Hyderabad, the sixth metro of India, can generate thousands of jobs and considerable electricity and manure if its own solid waste is recovered and recycled.
Milling crowds, mounting wastes, perpetual problem of disposing waste and receding greenery are your problems in Hyderabad? Join the crowd. The world’s cities are in danger of getting buried in their own wastes by 2025.
Mounting municipal waste, a symbol of growing urbanisation and upward mobility of people, is an estimated 1.3 billion tonnes a year today and is billed to become 2.6 billion tonnes in the next 13 years, reports Worldwatch Institute.
Municipal wastes consist of organic material, paper, plastic, glass, metals, and other refuse collected by municipal authorities, largely from homes, offices, institutions, and commercial establishments. The wealthier you are, higher the wastes you produce.
The trend noticed is that the wealthy tend to produce more wastes than the poor. There is therefore a scope for a waste-tax on the wealthy. The 34 industrialised nations, for instance, produce 1.6 million wastes per day followed by the four developing countries, China, India, Brazil and Mexico. The US leads the world in waste generation.
Only a quarter of the world’s garbage is diverted to recycling, composting, or digestion. The gold standard for municipal waste will be to integrate it into a materials management approach known as a “circular economy,” which involves a series of policies to reduce the use of some materials and to reclaim or recycle most of the rest.
Japan has made the circular economy a national priority since the early 1990s through passage of a steady progression of waste reduction laws, and the country has achieved notable successes, observes Worldwatch senior fellow Gary Gardner.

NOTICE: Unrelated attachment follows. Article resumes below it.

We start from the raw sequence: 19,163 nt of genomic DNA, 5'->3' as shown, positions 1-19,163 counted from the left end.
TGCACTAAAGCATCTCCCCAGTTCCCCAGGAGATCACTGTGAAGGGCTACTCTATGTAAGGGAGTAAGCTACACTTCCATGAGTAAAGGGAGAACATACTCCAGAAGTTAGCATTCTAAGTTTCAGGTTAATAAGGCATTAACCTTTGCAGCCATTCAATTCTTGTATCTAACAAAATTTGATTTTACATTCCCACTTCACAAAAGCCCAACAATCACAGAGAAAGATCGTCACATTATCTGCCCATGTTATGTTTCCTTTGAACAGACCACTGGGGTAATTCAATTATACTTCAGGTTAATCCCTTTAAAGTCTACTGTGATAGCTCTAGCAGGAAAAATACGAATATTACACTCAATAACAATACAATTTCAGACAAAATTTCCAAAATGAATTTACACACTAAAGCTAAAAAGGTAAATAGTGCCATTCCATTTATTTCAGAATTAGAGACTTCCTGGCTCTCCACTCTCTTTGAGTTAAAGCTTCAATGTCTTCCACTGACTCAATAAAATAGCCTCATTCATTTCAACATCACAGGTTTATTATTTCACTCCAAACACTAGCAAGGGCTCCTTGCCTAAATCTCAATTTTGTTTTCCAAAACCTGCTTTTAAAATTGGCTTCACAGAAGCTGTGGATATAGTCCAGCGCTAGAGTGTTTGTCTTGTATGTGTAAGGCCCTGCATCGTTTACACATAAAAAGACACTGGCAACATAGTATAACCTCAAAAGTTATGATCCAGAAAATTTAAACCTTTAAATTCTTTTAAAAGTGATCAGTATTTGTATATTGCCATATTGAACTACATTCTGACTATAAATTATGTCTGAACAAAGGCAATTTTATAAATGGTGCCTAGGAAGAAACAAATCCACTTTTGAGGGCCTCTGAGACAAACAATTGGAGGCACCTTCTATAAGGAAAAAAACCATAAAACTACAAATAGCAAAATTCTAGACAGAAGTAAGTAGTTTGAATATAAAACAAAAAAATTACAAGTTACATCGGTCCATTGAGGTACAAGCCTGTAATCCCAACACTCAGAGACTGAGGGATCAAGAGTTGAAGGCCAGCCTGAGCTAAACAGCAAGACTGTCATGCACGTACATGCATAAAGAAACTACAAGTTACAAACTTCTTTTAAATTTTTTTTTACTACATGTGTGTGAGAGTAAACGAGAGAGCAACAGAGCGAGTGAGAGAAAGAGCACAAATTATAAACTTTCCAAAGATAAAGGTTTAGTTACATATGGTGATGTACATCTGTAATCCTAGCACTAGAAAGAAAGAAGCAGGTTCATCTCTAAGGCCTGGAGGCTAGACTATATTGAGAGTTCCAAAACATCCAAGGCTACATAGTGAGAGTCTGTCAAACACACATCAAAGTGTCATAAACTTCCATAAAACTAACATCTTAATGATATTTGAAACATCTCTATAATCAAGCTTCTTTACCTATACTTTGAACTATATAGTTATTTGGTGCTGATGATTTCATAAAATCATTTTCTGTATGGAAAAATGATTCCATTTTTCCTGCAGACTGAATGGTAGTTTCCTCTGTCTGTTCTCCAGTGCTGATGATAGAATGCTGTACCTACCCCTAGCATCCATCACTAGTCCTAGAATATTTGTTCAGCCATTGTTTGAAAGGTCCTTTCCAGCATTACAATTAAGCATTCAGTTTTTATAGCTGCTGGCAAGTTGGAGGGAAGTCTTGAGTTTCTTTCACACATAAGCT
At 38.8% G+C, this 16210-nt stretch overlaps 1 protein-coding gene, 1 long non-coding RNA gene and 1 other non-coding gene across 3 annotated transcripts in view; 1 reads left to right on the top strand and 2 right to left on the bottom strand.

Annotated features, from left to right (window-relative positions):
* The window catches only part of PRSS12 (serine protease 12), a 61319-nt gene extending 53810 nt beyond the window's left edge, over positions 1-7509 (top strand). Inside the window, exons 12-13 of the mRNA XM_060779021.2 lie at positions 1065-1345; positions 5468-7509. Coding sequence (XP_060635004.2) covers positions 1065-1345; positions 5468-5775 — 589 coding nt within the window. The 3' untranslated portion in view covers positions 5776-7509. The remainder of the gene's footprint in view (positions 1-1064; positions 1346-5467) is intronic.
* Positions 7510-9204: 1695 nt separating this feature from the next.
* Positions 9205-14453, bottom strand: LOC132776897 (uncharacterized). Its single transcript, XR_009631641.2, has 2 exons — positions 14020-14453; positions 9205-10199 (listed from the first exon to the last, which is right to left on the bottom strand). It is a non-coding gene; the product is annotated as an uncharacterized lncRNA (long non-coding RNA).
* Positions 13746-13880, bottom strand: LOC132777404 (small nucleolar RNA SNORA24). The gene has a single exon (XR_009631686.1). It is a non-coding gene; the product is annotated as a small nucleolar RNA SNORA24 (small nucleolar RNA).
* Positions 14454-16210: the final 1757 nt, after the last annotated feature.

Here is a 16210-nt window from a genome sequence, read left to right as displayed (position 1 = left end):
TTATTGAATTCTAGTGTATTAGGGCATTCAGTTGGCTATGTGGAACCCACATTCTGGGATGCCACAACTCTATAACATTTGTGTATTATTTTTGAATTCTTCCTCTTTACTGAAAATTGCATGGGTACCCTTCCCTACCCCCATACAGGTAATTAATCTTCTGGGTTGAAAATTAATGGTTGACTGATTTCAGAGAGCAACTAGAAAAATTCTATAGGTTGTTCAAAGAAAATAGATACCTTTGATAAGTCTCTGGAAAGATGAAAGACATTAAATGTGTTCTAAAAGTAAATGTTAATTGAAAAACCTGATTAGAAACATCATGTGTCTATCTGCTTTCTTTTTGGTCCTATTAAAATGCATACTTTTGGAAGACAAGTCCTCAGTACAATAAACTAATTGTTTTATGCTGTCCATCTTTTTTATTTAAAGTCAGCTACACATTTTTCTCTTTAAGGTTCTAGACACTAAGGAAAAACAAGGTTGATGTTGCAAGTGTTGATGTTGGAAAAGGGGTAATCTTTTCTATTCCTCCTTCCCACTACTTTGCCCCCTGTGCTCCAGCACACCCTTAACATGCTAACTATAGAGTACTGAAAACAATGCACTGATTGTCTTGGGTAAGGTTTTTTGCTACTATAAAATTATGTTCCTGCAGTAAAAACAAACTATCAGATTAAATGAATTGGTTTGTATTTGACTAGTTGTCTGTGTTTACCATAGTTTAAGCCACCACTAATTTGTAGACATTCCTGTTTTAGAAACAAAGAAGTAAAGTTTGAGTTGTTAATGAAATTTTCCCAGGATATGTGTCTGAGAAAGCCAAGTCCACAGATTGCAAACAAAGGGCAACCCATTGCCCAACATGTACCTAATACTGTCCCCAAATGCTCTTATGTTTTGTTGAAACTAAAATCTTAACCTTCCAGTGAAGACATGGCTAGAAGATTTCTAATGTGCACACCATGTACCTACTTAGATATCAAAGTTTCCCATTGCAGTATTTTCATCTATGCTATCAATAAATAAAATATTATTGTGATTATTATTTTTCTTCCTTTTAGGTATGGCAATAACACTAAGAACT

India with its six metros and 360 towns and cities generates 130,000 tonnes of garbage per day or 47.2 million tonnes per year which comes to 500 grams per head per day. Our recycle of wastes is pitiably low at 10 per cent. It has to be raised to 50 per cent if the cities are not to choke on their own refuse, experts warn.
There is tremendous scope for units willing to harness the wastes: solid bio-wastes and non-bio wastes. A waste is actually wealth that waits to be converted to make manure and generate power and thus solve the prevalent unemployment to a large extent.
Hyderabad, for instance, is estimated to generate 5,200 tonnes per day of municipal waste alone. This does not count construction debris, scrap and other wastes.
Veterans say if recovery and recycle facilities are set up this could generate 5,000 regular employment and 20,000 indirect jobs besides the City getting cleaned and generate electricity and manure. The issue brooks no delay.
About the Author (Author Profile)
PK Surendran is senior editor at Postnoon.